ADREMLECH. A Chieften of hell. Grand Chancellor of Demons, President of the Devil’s General Council. Governor of the Devil’s Wardrobe. Often portrayed as a mule with a peacock’s tail.

ANDRAS. Fallen angel and 6rd of the 72 Spirits of Soloman. Wonderfully hybrid, he appears in the form of an owl-headed demon who rides a black wolf! He creates discord and kills his enemies with a gleaming silver sword.

AMDUSCIAS. Fallen angel 67th of the 72 Spirits of Solomon. Appears first as a unicorn. He will take on human shape but this will cause musical instruments to be heard but not seen. Trees sway at the sound of his voice  He gives humans the power to make trees fall and he gives excellent familiars!

BEELZEBUB. Prince of Demons, ‘Lord of the Flies’. Manifests either as a monstrous bug or being of great height on a giant throne- in his latter guise he has huge nostrils, horns, bat wings, duck feet, a lion’s tail and a covering of thick black hair.

GAAP. Fallen angel and 33rd of the 72 Spirits of Solomon. Prince in Hell, ruling 66 legions of demons. Humanlike, with huge bat wings, he can make you insentient or move you from place to place. Takes familiars away from magicians!

Do join in on Twitter with demons and fens from now until July!

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Twitter ‘Moment’ for #UrbanWeird2018

Here’s our Twitter ‘Moment’ for #UrbanWeird2018 documenting the fantastic OGOM meets Supernatural Cities conference and tour. Enjoy!

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The Urban Weird Conference

Thanks to our wonderfully weird speakers and keynotes, OGOM and Supernatural Cities presents ‘The Urban Weird’ was extremely inspiring on the research front and probably the most fun it is possible to have at an academic conference! It seemed to have had everything from boggarts, big bugs, fairies, ghosts, golems, and mummies, to vampires, trolls, and witches (and even albino penguins).

The conference showed that there is still lot to say about ‘the weird’, and Mark Fisher, author of The Weird and the Eerie (2016), was much quoted and debated as a theorist throughout the proceedings, along with Lovecraft, whose notion of  the supernatural (1925) involves a breathless and unexplainable dread of outer unknown forces.

My own sense of the ‘weird’ developed from these definitions, together with real life experiences that saw me come face to face with the lost children of Hamelin, those families in Romania with German sounding names who claimed to be the descendants of the children who were spirited away by the Pied Piper.  Well, they say fascination mixed with certain trepidation is integral to the weird! Transylvania is believed by some to be the final destination of the lost children and a certain otherness and outsiderness continues to attach itself to this place, and those associated with it, in the British imagination. My exploration of city demons from Dracula to Nosferatu and the Pied Piper, explored this aspect of the urban weird.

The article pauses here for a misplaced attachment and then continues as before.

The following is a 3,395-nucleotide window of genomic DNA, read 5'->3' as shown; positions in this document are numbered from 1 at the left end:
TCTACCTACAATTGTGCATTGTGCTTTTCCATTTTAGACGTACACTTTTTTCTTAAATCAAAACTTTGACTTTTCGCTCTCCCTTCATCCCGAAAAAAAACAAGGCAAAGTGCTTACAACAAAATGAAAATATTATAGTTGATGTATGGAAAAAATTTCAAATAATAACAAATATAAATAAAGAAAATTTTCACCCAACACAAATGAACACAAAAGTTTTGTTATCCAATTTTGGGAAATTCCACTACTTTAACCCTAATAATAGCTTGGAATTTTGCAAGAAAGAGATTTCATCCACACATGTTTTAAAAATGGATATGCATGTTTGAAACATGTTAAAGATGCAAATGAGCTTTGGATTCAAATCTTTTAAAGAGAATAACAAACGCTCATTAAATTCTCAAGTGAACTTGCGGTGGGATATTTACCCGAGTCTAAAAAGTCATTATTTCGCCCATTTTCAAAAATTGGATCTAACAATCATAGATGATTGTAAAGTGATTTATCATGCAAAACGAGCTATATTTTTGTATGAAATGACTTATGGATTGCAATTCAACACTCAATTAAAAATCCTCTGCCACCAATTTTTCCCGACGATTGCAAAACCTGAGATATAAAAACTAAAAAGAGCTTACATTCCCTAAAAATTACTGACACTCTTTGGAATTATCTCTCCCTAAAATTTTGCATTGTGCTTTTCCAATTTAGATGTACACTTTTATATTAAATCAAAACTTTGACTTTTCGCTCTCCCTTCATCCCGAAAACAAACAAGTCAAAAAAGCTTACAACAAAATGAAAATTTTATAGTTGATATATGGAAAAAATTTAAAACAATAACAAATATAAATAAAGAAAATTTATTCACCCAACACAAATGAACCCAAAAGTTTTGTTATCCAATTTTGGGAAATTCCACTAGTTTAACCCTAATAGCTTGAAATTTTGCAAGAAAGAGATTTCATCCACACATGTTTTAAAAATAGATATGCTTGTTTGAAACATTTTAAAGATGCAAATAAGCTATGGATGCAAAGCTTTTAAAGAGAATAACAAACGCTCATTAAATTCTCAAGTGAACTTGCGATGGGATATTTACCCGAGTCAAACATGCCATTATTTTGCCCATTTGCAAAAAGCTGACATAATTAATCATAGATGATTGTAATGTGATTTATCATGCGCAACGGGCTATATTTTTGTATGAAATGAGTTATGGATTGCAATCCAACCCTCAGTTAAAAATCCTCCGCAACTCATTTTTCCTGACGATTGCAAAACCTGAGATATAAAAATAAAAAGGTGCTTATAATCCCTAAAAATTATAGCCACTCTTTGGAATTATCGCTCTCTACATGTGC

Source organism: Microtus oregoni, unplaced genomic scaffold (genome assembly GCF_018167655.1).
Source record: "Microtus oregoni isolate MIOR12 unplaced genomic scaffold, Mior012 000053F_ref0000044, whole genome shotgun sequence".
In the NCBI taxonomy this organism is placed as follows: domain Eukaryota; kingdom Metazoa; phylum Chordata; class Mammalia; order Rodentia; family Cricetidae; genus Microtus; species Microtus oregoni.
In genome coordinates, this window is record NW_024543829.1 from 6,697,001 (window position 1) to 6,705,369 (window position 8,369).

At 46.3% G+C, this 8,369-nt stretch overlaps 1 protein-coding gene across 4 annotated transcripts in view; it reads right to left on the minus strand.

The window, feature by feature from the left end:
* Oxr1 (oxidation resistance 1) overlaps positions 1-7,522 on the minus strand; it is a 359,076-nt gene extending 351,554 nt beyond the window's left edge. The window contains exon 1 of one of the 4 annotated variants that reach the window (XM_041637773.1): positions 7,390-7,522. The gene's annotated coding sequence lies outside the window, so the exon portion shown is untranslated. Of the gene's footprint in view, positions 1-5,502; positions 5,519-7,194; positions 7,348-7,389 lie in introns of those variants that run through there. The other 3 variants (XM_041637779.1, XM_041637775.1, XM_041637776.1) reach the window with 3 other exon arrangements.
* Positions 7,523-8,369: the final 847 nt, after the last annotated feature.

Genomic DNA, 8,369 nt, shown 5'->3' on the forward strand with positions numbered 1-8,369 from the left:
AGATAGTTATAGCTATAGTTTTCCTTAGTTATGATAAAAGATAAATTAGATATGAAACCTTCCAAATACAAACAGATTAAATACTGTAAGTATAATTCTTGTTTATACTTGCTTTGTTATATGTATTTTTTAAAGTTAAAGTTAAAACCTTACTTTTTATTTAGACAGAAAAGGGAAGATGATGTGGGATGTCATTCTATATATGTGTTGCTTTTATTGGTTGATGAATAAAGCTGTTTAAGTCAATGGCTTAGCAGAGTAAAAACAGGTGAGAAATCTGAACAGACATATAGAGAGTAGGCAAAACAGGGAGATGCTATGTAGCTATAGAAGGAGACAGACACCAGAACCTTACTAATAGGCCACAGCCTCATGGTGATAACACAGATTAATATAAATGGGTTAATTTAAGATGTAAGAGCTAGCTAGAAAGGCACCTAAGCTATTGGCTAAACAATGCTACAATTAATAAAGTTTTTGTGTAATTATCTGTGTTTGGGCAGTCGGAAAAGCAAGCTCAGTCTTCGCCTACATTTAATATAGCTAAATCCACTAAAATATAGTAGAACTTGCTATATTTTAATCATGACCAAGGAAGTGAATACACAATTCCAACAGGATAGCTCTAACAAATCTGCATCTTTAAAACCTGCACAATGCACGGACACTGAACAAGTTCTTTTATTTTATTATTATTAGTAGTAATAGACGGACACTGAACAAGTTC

According to Mark Fisher, the weird is a particular kind of unsettlement, involving ‘a sensation of wrongness’, something that ‘should not exist in the here and now’. Many of the papers addressed this idea in original and compelling ways. For my own part, it was fun to dismantle Fisher’s notion that black holes are weirder than vampires. In fact, vampires and werewolves are not deemed weird at all by him, as they conform to particular lore and behave in a manner that is entirely expected of them (hmm). Elsewhere at the conference, the weird was imaginatively interrogated in relation to its related terms of ‘eerie’ and ‘uncanny’.

So to summarise the conference – on day one we began with a boggart workshop led by Dr Ceri Houlbrook (some weird Mancunian mischief here).

After a morning of panels on ‘Urban Myths and Fairy Tales’, ‘Weird Victorians’, ‘Ghosts and Spectrality’, it was time for lunch, followed by more panels on ‘China Mieville’, ‘The Virtual Weird’, and ‘Nineteenth-Century Europe and the Weird’. The OGOM Urban Weird biscuits, decked with our winged skull symbol, arrived mid afternoon to help us celebrate the weird moon that was rising!!

This was followed by our first keynote, Dr Karl Bell of Supernatural Cities, on ‘Dark City: Daemonic Architectures: Towards a Cartography of the Urban Weird’. The weird was gloriously and very insightfully interrogated here and this really set the scene and uncovered many of the key themes we were to grapple with over the 2 days.

Panels in the afternoon included ‘Paranormal Romance’ with OGOMers Dr Bill Hughes (urban fantasies of Paris and London in YA fiction) and Dr Kaja Franck (trolls and environmentalism in Holly Black) presenting their research. The panels on ‘Killers of London’, and ‘The Politics of Horror’ ran in parallel. There was supper in the bar, prior to a mesmeric screening of Haxan: Witchcraft Through the Ages (1922), with an informative and lively intro from Dr Mikel Koven. Late night drinks and animated discussions ensued and a growing sense of excitement about day two.